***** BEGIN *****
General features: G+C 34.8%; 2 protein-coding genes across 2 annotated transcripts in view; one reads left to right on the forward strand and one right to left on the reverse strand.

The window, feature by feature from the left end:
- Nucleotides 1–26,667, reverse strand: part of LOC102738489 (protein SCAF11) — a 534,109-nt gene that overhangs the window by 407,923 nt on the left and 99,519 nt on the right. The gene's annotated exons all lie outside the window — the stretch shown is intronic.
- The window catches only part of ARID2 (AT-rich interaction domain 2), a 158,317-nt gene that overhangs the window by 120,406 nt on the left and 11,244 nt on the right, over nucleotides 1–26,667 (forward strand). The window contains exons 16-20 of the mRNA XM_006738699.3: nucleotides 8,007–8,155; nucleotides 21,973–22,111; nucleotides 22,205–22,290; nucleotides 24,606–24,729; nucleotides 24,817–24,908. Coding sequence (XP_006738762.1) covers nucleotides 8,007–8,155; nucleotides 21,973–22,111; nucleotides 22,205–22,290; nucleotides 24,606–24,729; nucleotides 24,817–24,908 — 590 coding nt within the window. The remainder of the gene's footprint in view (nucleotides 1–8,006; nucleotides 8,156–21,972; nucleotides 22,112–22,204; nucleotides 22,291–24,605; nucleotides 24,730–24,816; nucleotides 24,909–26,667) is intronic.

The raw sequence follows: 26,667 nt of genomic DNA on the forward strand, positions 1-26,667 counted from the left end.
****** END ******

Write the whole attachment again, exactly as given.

General features: G+C 34.8%; 2 protein-coding genes across 2 annotated transcripts in view; one reads left to right on the forward strand and one right to left on the reverse strand.

The window, feature by feature from the left end:
- Nucleotides 1–26,667, reverse strand: part of LOC102738489 (protein SCAF11) — a 534,109-nt gene that overhangs the window by 407,923 nt on the left and 99,519 nt on the right. The gene's annotated exons all lie outside the window — the stretch shown is intronic.
- The window catches only part of ARID2 (AT-rich interaction domain 2), a 158,317-nt gene that overhangs the window by 120,406 nt on the left and 11,244 nt on the right, over nucleotides 1–26,667 (forward strand). The window contains exons 16-20 of the mRNA XM_006738699.3: nucleotides 8,007–8,155; nucleotides 21,973–22,111; nucleotides 22,205–22,290; nucleotides 24,606–24,729; nucleotides 24,817–24,908. Coding sequence (XP_006738762.1) covers nucleotides 8,007–8,155; nucleotides 21,973–22,111; nucleotides 22,205–22,290; nucleotides 24,606–24,729; nucleotides 24,817–24,908 — 590 coding nt within the window. The remainder of the gene's footprint in view (nucleotides 1–8,006; nucleotides 8,156–21,972; nucleotides 22,112–22,204; nucleotides 22,291–24,605; nucleotides 24,730–24,816; nucleotides 24,909–26,667) is intronic.

The raw sequence follows: 26,667 nt of genomic DNA on the forward strand, positions 1-26,667 counted from the left end.